Summer is for berries as winter is for Christmas trees. The centerpiece of your winter holiday decorations is likely to be grown in Oregon, the nation’s leading producer of Christmas trees. That tree represents up to 15 years of research, testing, grafting, and seed production; and it takes another 6 to 10 years in the field before the tree is ready for market. “It’s a home-grown, green industry that provides jobs and sustains the economy,” said Chal Landgren, head of OSU’s statewide Christmas tree program.
In little over a generation, the Christmas tree industry has been transformed. Landgren and his OSU Extension colleagues have helped grow an industry valued at more than $100 million a year in Oregon.
The idea of farming Christmas trees instead of hunting for them in the woods started in the early 1950s, as growers in Michigan and the East experimented with plantation spruce and Scotch pine. In Oregon, pioneer grower Hal Schudel and partner Paul Goodmonson bought their first 238 acres near Kings Valley in 1955 and planted Douglas-fir seedlings. Their enterprise grew to become Holiday Tree Farms, headquartered in Corvallis and the largest grower of Christmas trees in the nation. They were the first to grow plantation trees in volume using modern agricultural knowledge, and to market them competitively throughout the U.S.
In this, the burgeoning industry was greatly helped by Agricultural Experiment Station agronomy. Growers were developing a new farm crop from scratch, and they had many questions about basic agricultural practices such as selection of planting stock, fertilizing, spacing, irrigation, weed control, and soil productivity. AES researchers and OSU Extension agents, including Bob Logan in Roseburg and Ken Brown in the mid-Willamette Valley, began working with a growing number of farmers interested in the new crop.
Brown, a small-fruits expert, experimented with ways to prune trees to a perfect conical shape. This was a new idea, and nobody knew for sure whether customers would like the fluffy, full-bodied look. Hal Schudel recalls sending the first carloads to his Los Angeles wholesalers and wondering, “What if I can’t sell all those crazy sheared trees?” But they were a hit, and sheared trees became the industry standard.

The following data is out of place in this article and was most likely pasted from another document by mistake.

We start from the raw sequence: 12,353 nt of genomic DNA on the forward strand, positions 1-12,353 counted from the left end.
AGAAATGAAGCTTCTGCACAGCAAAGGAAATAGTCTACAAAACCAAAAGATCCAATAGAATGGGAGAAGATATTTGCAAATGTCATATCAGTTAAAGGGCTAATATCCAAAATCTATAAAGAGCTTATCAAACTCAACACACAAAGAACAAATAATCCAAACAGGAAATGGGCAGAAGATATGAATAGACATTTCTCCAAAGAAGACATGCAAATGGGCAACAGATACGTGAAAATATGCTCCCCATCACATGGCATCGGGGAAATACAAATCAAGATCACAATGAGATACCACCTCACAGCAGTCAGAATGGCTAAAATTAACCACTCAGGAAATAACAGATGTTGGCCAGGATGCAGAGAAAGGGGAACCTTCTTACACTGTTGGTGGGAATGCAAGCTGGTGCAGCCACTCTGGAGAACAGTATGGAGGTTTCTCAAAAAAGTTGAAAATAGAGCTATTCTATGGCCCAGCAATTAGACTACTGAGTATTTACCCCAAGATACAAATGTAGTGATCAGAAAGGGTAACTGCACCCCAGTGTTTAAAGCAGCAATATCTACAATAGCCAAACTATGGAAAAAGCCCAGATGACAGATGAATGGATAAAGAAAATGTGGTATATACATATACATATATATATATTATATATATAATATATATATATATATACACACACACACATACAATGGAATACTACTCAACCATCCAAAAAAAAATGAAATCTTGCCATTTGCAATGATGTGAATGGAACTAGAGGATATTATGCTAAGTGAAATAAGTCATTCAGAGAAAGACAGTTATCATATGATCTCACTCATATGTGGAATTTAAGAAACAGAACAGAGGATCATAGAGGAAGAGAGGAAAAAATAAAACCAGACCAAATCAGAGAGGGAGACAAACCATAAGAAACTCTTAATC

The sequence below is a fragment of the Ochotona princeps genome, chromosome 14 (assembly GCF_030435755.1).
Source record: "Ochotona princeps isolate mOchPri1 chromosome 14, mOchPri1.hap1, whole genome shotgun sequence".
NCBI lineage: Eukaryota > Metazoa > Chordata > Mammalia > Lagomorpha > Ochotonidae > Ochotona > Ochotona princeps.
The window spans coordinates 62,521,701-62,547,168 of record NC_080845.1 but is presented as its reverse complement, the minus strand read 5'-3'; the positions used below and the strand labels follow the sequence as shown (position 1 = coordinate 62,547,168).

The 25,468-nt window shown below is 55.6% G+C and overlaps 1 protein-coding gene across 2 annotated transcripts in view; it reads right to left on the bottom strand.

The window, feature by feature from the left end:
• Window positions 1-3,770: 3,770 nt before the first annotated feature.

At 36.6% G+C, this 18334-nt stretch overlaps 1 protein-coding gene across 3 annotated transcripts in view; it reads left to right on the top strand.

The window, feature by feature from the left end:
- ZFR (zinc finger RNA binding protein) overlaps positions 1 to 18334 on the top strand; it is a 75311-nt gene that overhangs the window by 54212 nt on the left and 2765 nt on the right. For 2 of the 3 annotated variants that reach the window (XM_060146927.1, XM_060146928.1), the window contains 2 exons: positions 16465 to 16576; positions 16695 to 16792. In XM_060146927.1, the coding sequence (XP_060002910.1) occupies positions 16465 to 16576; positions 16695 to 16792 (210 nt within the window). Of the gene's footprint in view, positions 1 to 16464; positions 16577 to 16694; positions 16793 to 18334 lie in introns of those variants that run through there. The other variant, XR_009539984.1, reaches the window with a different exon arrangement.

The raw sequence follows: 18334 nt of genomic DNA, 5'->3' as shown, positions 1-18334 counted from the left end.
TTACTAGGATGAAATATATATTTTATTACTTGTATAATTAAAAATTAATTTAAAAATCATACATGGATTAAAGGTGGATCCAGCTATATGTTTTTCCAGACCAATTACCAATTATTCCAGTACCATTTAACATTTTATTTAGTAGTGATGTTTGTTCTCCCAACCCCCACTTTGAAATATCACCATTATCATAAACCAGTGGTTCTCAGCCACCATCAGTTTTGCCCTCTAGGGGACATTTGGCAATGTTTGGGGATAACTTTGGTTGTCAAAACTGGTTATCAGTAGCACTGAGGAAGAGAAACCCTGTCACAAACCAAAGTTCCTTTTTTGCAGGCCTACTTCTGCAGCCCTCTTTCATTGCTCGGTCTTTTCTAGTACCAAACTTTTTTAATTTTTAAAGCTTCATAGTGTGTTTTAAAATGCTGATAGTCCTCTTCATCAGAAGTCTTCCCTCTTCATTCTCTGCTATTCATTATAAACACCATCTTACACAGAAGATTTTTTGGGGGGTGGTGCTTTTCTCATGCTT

By the mid-1970s, Christmas trees were a booming industry in Oregon. OSU Extension hired its first Christmas tree specialists, including Landgren, Dan Green, Mike Bondi, and Rick Fletcher. Their first questions concerned Christmas tree nutrition, the effects of machine compaction and herbicide use on soil, and the effects of continuous cropping on nutrients.
Their research has also produced better planting stock. The earliest seed sources for Christmas trees were forest-grown trees, which tend to be lean and rangy. Growers wanted uniform, bushy, fast-growing trees with generously budded stems. Landgren and colleagues began research to identify promising Douglas- and noble fir trees to use for seed sources. They established seed orchards on cooperating growers’ farms. Now, nurseries plant seeds from these superior trees to produce the best stock. More recently, Landgren and colleagues at Washington State University have been screening trees for their needle-holding capability.
Research has helped holiday trees become a little bit greener with a new sustainability program for Christmas tree farms. Trees from certified farms have met standards for protecting land, water, wildlife, and the people who work on the farm. The trees bear a tag identifying their origin as a Socially and Environmentally Responsible Farm (SERF).
“A SERF-certified tree assures you that this real tree is grown using the best and safest methods known,” said Landgren, who helped create the certification program.
To be certified, a farm must develop a plan for all their operations, addressing five areas of social and environmental health: biodiversity, soil and water resources, integrated pest management, worker health and safety, and consumer and community relations.
Grown on sustainable farms, Christmas trees are cultivated just like other crops; growers plant one or more to replace every tree they harvest. Landgren enumerates their other “green” virtues: They absorb carbon dioxide and produce oxygen. They don’t threaten natural forests. They’re grown by family farmers and support local economies. They can be recycled and turned into mulch or compost, so no waste goes into landfills. And they smell heavenly—even the cleverest artificial tree can’t perfume the house with that holiday fragrance.